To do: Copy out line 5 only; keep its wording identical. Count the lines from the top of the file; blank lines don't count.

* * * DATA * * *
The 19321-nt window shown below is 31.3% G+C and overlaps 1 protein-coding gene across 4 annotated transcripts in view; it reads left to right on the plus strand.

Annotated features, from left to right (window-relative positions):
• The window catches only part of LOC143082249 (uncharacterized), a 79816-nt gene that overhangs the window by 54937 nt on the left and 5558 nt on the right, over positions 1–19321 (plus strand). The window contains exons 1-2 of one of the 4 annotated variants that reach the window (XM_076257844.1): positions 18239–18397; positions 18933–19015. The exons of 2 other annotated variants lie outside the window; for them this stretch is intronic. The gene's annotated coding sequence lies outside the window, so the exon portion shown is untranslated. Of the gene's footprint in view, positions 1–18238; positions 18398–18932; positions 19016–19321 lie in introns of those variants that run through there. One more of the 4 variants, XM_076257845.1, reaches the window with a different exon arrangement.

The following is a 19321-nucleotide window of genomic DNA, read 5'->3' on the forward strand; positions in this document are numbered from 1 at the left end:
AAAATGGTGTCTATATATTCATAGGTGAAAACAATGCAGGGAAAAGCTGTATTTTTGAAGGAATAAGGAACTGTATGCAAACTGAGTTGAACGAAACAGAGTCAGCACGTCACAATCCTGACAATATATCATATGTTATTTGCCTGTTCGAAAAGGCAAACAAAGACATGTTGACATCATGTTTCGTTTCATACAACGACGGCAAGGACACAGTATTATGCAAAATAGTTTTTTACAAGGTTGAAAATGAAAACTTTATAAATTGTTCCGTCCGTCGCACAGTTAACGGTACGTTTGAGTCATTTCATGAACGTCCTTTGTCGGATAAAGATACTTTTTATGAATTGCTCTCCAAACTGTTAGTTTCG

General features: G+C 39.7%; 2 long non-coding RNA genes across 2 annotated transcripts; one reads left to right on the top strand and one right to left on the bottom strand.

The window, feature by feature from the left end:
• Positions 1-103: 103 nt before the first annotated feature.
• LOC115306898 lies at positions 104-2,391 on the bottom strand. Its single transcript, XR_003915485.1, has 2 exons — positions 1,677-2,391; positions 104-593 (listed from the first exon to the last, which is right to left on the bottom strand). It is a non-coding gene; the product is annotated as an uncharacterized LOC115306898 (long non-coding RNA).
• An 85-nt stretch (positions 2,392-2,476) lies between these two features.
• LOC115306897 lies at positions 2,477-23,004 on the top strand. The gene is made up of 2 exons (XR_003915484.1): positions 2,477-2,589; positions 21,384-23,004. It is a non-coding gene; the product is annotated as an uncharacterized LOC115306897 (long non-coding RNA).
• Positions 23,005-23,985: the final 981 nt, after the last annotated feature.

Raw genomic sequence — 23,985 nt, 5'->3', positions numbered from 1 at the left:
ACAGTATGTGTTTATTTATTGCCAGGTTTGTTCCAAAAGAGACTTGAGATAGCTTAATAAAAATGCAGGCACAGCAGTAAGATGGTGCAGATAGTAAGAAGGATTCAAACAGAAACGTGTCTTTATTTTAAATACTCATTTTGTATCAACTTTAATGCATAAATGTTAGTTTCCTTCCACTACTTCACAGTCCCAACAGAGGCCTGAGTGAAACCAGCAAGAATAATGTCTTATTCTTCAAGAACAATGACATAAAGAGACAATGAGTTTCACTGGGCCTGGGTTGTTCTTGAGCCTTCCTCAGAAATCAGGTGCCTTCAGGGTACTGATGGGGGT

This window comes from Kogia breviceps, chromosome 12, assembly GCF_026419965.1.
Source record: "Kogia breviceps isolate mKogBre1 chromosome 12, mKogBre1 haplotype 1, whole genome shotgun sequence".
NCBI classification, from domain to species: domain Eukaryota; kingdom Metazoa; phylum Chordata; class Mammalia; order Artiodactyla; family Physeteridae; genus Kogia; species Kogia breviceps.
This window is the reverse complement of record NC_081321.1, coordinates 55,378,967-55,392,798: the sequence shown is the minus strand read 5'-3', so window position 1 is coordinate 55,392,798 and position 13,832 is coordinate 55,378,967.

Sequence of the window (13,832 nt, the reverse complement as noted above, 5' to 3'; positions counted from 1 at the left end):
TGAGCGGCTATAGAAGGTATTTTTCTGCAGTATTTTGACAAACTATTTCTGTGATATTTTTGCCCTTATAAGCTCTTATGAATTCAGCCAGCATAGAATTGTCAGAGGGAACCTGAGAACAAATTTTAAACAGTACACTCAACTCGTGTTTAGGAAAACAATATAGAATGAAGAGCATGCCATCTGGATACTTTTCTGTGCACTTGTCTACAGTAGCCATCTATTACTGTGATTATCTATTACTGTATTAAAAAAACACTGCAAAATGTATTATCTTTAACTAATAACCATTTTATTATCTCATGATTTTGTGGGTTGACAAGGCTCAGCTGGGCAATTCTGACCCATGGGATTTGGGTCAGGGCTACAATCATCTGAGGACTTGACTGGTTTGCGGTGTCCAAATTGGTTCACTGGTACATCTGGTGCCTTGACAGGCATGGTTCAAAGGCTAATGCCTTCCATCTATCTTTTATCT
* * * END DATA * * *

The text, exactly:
AAAATGGTGTCTATATATTCATAGGTGAAAACAATGCAGGGAAAAGCTGTATTTTTGAAGGAATAAGGAACTGTATGCAAACTGAGTTGAACGAAACAGAGTCAGCACGTCACAATCCTGACAATATATCATATGTTATTTGCCTGTTCGAAAAGGCAAACAAAGACATGTTGACATCATGTTTCGTTTCATACAACGACGGCAAGGACACAGTATTATGCAAAATAGTTTTTTACAAGGTTGAAAATGAAAACTTTATAAATTGTTCCGTCCGTCGCACAGTTAACGGTACGTTTGAGTCATTTCATGAACGTCCTTTGTCGGATAAAGATACTTTTTATGAATTGCTCTCCAAACTGTTAGTTTCG